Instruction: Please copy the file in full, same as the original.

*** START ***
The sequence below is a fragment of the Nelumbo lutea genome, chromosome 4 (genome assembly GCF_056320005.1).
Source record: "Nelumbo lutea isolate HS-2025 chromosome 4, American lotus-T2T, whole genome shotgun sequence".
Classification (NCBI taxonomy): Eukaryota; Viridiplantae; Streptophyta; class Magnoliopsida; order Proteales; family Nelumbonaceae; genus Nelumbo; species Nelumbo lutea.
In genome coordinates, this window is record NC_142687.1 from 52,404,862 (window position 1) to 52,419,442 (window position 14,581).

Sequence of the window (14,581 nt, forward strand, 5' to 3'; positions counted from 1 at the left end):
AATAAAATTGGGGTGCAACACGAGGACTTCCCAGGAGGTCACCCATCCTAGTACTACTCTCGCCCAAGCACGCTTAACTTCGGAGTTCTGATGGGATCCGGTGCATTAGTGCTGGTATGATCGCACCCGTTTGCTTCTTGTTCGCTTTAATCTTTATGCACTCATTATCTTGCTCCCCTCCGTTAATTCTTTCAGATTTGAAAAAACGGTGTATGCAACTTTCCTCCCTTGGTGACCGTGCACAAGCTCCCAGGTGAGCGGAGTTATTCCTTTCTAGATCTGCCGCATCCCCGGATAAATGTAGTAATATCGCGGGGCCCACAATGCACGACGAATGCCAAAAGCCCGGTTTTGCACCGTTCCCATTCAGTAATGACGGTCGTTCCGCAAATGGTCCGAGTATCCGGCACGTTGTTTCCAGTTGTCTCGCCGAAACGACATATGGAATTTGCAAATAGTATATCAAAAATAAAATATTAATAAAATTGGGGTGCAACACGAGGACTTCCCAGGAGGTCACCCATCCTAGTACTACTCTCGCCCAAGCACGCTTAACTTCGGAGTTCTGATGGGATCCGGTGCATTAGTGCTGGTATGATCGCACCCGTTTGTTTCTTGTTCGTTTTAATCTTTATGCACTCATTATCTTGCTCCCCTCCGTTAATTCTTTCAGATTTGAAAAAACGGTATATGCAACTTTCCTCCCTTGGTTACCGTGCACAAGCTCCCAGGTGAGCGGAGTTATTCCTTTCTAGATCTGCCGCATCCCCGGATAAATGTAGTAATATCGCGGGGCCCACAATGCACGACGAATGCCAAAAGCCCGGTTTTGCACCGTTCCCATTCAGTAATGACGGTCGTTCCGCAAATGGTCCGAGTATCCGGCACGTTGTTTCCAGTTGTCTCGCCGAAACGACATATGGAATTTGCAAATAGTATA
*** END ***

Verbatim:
The sequence below is a fragment of the Nelumbo lutea genome, chromosome 4 (genome assembly GCF_056320005.1).
Source record: "Nelumbo lutea isolate HS-2025 chromosome 4, American lotus-T2T, whole genome shotgun sequence".
Classification (NCBI taxonomy): Eukaryota; Viridiplantae; Streptophyta; class Magnoliopsida; order Proteales; family Nelumbonaceae; genus Nelumbo; species Nelumbo lutea.
In genome coordinates, this window is record NC_142687.1 from 52,404,862 (window position 1) to 52,419,442 (window position 14,581).

Sequence of the window (14,581 nt, forward strand, 5' to 3'; positions counted from 1 at the left end):
AATAAAATTGGGGTGCAACACGAGGACTTCCCAGGAGGTCACCCATCCTAGTACTACTCTCGCCCAAGCACGCTTAACTTCGGAGTTCTGATGGGATCCGGTGCATTAGTGCTGGTATGATCGCACCCGTTTGCTTCTTGTTCGCTTTAATCTTTATGCACTCATTATCTTGCTCCCCTCCGTTAATTCTTTCAGATTTGAAAAAACGGTGTATGCAACTTTCCTCCCTTGGTGACCGTGCACAAGCTCCCAGGTGAGCGGAGTTATTCCTTTCTAGATCTGCCGCATCCCCGGATAAATGTAGTAATATCGCGGGGCCCACAATGCACGACGAATGCCAAAAGCCCGGTTTTGCACCGTTCCCATTCAGTAATGACGGTCGTTCCGCAAATGGTCCGAGTATCCGGCACGTTGTTTCCAGTTGTCTCGCCGAAACGACATATGGAATTTGCAAATAGTATATCAAAAATAAAATATTAATAAAATTGGGGTGCAACACGAGGACTTCCCAGGAGGTCACCCATCCTAGTACTACTCTCGCCCAAGCACGCTTAACTTCGGAGTTCTGATGGGATCCGGTGCATTAGTGCTGGTATGATCGCACCCGTTTGTTTCTTGTTCGTTTTAATCTTTATGCACTCATTATCTTGCTCCCCTCCGTTAATTCTTTCAGATTTGAAAAAACGGTATATGCAACTTTCCTCCCTTGGTTACCGTGCACAAGCTCCCAGGTGAGCGGAGTTATTCCTTTCTAGATCTGCCGCATCCCCGGATAAATGTAGTAATATCGCGGGGCCCACAATGCACGACGAATGCCAAAAGCCCGGTTTTGCACCGTTCCCATTCAGTAATGACGGTCGTTCCGCAAATGGTCCGAGTATCCGGCACGTTGTTTCCAGTTGTCTCGCCGAAACGACATATGGAATTTGCAAATAGTATA